The songs on MAKE A MOVE brim with confidence. “Best I Ever Had,” the album’s first single, co-written with Boys Like Girls’ Martin Johnson, is part pointed social commentary on the information age (with references to a “night sky full of drones” and a “neighborhood of clones…staring at their phones” and part love song (“I’m trying not to get stuck in my head / But I passed a lonely sign on the Interstate / Saying ‘find someone before it gets too late’ / You’re the best I ever had”). Along similar lines is “Finest Hour,” which is critical of the diminishing safe space for people to cut loose in the era of social media. “I think society doesn’t allow us to just let go anymore,” DeGraw says. “Everyone’s taking pictures of everybody at all times and recording what they say, even when they’re just blathering on with buddies and having a great time. Then you walk into work the next day and everyone’s talking about it. I think the reason I write a lot about letting loose is because I’m seeing people more and more uptight about doing it.”
On the other end of the spectrum is the raw, emotional ballad “Who's Gonna Save Us” which DeGraw likens to “’Not Over You’ on steroids” and one of his favorite tracks on the album. Other favorites include the compelling and powerful “Everything Will Change,” as well as the slinky, sexy rock song “Every Little Bit,” which hearkens back to DeGraw’s early years when he was barely scraping by. “I was picturing the things that I would do for entertainment. Because when you don’t have money in your pocket, you’re literally counting every cent. Still, you can still reflect on great times you had when you were making the most of being broke.” The album’s title track “Make A Move” celebrates the beginning stage of a relationship, or as DeGraw describes it: “the new feeling of being in love when you’re so consumed with it emotionally that all other levels of discomfort are not a concern.” “So much of songwriting is really just capturing a moment, and a picture is worth 1,000 words,” he adds. “I try to really visualize each moment and then sketch in the details.”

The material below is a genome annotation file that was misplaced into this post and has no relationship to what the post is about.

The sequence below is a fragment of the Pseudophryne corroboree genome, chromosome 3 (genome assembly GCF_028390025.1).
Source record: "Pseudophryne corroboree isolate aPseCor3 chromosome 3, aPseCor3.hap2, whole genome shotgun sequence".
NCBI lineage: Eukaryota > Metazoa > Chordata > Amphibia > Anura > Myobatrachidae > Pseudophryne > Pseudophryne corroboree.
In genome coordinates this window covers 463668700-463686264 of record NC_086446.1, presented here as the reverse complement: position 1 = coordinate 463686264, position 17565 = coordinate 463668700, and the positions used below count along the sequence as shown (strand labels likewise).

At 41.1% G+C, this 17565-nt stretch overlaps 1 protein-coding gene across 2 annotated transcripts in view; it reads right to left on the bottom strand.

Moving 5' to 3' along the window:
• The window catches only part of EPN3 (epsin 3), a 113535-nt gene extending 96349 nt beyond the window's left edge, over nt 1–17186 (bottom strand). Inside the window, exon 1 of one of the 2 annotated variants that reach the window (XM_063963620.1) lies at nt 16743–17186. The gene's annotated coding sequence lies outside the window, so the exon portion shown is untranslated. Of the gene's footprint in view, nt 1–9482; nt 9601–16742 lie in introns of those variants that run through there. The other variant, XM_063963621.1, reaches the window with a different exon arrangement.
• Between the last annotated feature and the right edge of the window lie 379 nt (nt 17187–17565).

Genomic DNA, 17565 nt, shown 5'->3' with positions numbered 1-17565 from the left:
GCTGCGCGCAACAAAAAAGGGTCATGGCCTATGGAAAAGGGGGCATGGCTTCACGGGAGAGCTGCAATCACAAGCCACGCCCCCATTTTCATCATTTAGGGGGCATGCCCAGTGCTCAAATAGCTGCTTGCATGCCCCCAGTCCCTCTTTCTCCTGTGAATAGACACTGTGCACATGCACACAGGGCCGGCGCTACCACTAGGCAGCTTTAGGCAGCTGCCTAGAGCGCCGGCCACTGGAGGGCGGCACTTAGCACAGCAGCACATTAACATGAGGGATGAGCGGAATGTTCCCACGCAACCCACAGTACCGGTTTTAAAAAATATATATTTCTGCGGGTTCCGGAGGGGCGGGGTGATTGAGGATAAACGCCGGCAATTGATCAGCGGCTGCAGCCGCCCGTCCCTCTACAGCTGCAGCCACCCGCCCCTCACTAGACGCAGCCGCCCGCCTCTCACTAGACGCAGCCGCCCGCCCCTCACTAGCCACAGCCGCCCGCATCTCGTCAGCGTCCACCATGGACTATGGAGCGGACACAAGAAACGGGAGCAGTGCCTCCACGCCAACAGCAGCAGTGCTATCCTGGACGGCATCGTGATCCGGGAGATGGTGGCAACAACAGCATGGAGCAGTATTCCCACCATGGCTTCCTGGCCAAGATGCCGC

MAKE A MOVE has also been influenced by DeGraw spending much of his time in Nashville and Los Angeles while writing (as opposed to his previous home base of New York City), as well as by his participation in Dancing With The Stars in 2012. His appearances not only revealed some of his personal backstory, but also got him more comfortable with being more physical while performing. “A lot of artists have had movement or dance training and I have never done anything like that,” DeGraw says. “I think I had been at a disadvantage. Even just a few weeks of training helped my moves onstage. It definitely made me more comfortable standing and singing instead of sitting at piano. The new album is still piano-heavy, but it gave me more opportunities to work the stage with the mic and still save the special moments for the piano, which added to the dynamic of the music and performance.”
Those who saw DeGraw perform while on tours with Maroon 5, Train, and Colbie Caillat over the past two years have seen his growth and maturation as a performer occur before their eyes. “Making music is still what I’m most passionate about,” he says. “It’s the one thing I’ve always identified with. It’s what I did when I got sent to my room as a kid, and what I did on the way home from a ballgame. You can’t help it; it’s just your thing. So I was lucky enough to have something that pulled me in so aggressively. It’s either this or go to therapy,” he says with a laugh.